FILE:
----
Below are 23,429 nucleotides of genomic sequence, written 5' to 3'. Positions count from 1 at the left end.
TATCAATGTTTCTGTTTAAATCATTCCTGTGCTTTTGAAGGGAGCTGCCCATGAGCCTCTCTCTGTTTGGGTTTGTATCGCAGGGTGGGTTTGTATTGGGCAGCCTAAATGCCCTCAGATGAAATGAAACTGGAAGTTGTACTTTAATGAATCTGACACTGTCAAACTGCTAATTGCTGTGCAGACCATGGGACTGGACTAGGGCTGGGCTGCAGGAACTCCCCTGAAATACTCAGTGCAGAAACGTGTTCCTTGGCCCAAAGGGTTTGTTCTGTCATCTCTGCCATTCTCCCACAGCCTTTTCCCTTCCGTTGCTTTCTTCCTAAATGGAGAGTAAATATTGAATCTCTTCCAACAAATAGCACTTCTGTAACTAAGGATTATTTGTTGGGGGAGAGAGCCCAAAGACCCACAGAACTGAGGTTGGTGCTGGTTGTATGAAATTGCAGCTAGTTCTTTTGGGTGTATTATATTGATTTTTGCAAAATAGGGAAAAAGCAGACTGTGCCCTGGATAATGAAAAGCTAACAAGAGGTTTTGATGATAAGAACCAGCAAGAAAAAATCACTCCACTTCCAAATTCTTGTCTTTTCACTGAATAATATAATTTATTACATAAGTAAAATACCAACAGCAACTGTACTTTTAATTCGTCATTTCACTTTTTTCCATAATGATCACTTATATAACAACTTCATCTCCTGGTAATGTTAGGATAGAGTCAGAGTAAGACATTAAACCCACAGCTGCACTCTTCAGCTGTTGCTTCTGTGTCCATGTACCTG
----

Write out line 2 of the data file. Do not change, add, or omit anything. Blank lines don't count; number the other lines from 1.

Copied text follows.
TATCAATGTTTCTGTTTAAATCATTCCTGTGCTTTTGAAGGGAGCTGCCCATGAGCCTCTCTCTGTTTGGGTTTGTATCGCAGGGTGGGTTTGTATTGGGCAGCCTAAATGCCCTCAGATGAAATGAAACTGGAAGTTGTACTTTAATGAATCTGACACTGTCAAACTGCTAATTGCTGTGCAGACCATGGGACTGGACTAGGGCTGGGCTGCAGGAACTCCCCTGAAATACTCAGTGCAGAAACGTGTTCCTTGGCCCAAAGGGTTTGTTCTGTCATCTCTGCCATTCTCCCACAGCCTTTTCCCTTCCGTTGCTTTCTTCCTAAATGGAGAGTAAATATTGAATCTCTTCCAACAAATAGCACTTCTGTAACTAAGGATTATTTGTTGGGGGAGAGAGCCCAAAGACCCACAGAACTGAGGTTGGTGCTGGTTGTATGAAATTGCAGCTAGTTCTTTTGGGTGTATTATATTGATTTTTGCAAAATAGGGAAAAAGCAGACTGTGCCCTGGATAATGAAAAGCTAACAAGAGGTTTTGATGATAAGAACCAGCAAGAAAAAATCACTCCACTTCCAAATTCTTGTCTTTTCACTGAATAATATAATTTATTACATAAGTAAAATACCAACAGCAACTGTACTTTTAATTCGTCATTTCACTTTTTTCCATAATGATCACTTATATAACAACTTCATCTCCTGGTAATGTTAGGATAGAGTCAGAGTAAGACATTAAACCCACAGCTGCACTCTTCAGCTGTTGCTTCTGTGTCCATGTACCTG